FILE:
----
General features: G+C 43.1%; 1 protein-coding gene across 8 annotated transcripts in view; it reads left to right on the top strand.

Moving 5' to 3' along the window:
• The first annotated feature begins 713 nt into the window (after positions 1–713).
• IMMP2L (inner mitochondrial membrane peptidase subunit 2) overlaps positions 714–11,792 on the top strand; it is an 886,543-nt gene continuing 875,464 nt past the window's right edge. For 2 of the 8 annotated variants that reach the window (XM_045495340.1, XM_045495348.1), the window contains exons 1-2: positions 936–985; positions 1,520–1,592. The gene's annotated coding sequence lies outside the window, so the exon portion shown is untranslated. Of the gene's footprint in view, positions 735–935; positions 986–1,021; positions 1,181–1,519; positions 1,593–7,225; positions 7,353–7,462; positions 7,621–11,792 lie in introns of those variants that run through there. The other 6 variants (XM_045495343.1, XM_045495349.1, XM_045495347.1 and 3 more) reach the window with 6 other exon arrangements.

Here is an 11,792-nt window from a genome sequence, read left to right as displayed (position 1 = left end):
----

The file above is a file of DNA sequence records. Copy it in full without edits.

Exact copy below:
General features: G+C 43.1%; 1 protein-coding gene across 8 annotated transcripts in view; it reads left to right on the top strand.

Moving 5' to 3' along the window:
• The first annotated feature begins 713 nt into the window (after positions 1–713).
• IMMP2L (inner mitochondrial membrane peptidase subunit 2) overlaps positions 714–11,792 on the top strand; it is an 886,543-nt gene continuing 875,464 nt past the window's right edge. For 2 of the 8 annotated variants that reach the window (XM_045495340.1, XM_045495348.1), the window contains exons 1-2: positions 936–985; positions 1,520–1,592. The gene's annotated coding sequence lies outside the window, so the exon portion shown is untranslated. Of the gene's footprint in view, positions 735–935; positions 986–1,021; positions 1,181–1,519; positions 1,593–7,225; positions 7,353–7,462; positions 7,621–11,792 lie in introns of those variants that run through there. The other 6 variants (XM_045495343.1, XM_045495349.1, XM_045495347.1 and 3 more) reach the window with 6 other exon arrangements.

Here is an 11,792-nt window from a genome sequence, read left to right as displayed (position 1 = left end):